Oct 13 2013
So much for the lame Democrat excuse that piece-wise opening of the government is a bad thing. Remember Harry Reid lambasting Dana Bash for considering the idea of opening the government one in stages!
REID: Listen, Senator Durbin explained that very well, and he did it on the floor earlier. As did Senator Schumer. What right did they have to pick and choose what part of government is going to be funded? It’s obvious what’s going on here. You talk about reckless and irresponsible. Wow.
Emphasis mine, I plan to reuse Reid’s words later. And so the Democrats ignored the constitutional budget and spending process – where normally 12 bills are crafted, each funding a segment of the government:
According to the Origination Clause of the United States Constitution, all bills for raising revenue, generally tax bills, must originate in the House of Representatives … Traditionally, though, appropriation bills also originate in the House of Representatives. …
Annual appropriations are divided into 12 separate pieces of legislation:
- Commerce, Justice, and Science,
- Energy and Water,
- Financial Services,
- Homeland Security,
- Interior and Environment,
- Labor, Health and Human Services, and Education,
- Military and Veterans,
- State and Foreign Operations,
- Transportation and Housing and Urban Development.
And that gives the House of Representatives the right to select what gets funded. Of course, Harry Reid would not know a proper appropriations bill if someone b-slapped him with one. His Senate as failed for 4+ years to perform their constitutional duty and pass the appropriations bills that came from the house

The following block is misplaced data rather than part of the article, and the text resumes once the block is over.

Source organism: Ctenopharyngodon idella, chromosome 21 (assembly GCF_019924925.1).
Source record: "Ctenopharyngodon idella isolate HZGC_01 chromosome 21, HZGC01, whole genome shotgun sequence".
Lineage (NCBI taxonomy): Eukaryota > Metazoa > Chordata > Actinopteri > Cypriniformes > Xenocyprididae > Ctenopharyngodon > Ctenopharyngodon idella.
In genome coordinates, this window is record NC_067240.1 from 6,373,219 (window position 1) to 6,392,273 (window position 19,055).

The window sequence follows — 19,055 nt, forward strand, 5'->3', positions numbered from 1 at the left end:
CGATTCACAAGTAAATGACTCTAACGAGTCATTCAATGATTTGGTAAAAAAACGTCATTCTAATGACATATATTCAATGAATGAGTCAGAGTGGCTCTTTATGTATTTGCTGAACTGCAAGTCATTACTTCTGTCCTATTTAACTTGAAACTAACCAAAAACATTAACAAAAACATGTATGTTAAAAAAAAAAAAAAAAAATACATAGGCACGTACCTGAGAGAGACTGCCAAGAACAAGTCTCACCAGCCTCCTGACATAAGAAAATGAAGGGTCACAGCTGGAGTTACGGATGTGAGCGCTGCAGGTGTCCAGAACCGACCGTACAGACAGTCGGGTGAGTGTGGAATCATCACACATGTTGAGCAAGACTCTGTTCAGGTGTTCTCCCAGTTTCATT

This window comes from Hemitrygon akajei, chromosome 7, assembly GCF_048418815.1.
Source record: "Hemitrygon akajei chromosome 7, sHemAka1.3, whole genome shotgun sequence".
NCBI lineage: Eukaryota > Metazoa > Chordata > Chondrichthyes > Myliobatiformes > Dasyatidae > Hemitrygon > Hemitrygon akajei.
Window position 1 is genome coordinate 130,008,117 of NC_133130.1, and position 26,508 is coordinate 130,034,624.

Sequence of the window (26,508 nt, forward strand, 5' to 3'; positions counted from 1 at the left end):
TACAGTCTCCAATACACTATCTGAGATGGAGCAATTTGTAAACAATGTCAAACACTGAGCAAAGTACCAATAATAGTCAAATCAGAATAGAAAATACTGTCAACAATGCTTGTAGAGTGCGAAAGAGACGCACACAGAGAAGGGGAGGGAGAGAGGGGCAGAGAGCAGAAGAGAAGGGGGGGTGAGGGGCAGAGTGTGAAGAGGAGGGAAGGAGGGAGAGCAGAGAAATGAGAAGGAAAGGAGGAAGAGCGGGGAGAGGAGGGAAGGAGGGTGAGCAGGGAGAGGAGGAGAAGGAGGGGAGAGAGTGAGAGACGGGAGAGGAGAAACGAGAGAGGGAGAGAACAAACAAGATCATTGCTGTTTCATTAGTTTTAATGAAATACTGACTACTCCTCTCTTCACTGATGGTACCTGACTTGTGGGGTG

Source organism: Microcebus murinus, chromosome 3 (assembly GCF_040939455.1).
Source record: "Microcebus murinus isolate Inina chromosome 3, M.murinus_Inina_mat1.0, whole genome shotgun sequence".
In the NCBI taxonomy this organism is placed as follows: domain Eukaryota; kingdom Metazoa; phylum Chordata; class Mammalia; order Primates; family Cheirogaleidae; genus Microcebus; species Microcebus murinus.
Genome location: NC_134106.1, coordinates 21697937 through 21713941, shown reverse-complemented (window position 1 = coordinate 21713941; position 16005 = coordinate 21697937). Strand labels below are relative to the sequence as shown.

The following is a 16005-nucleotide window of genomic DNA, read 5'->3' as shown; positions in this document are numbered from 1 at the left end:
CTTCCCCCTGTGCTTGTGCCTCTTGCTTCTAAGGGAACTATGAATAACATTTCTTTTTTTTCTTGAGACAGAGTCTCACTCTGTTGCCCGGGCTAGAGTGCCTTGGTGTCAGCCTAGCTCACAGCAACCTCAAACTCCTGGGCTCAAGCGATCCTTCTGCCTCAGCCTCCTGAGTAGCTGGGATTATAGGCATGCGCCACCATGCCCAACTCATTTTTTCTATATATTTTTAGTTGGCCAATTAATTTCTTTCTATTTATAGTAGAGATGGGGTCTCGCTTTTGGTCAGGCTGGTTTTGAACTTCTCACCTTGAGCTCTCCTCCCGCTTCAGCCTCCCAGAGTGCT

Talk about reckless and irresponsible. Wow!
So how do those same Democrats explain how the Obama administration is now opening up federal parks – piecewise and using state funds to pay federal employees (something I am pretty sure is illegal):
On Saturday, the barricades at Utah’s Natural Bridges National Monument disappeared, allowing visitors to return to the tourist draw despite the government shutdown. They also came down at Colorado’s Rocky Mountain National Park, Arizona’s Grand Canyon and New York’s Statue of Liberty.
What began as a sort of modern Sagebrush Rebellion — with Utah county commissioners threatening to bring in a posse and dismantle federal barricades themselves — has become an intense negotiation between Interior Secretary Sally Jewell and governors across the country eager to reopen public lands that generate valuable tourism revenue.
After initially seeking permission to reopen the park and staff it with volunteers and others provided by the state, he agreed to pay for federal employees to return in order to revive the tourism that sustains several local communities near federal lands.
So Obama can negotiate piecemeal park openings with the states, but not the House of Representatives? What right did they have to pick and choose what part of government is going to be funded?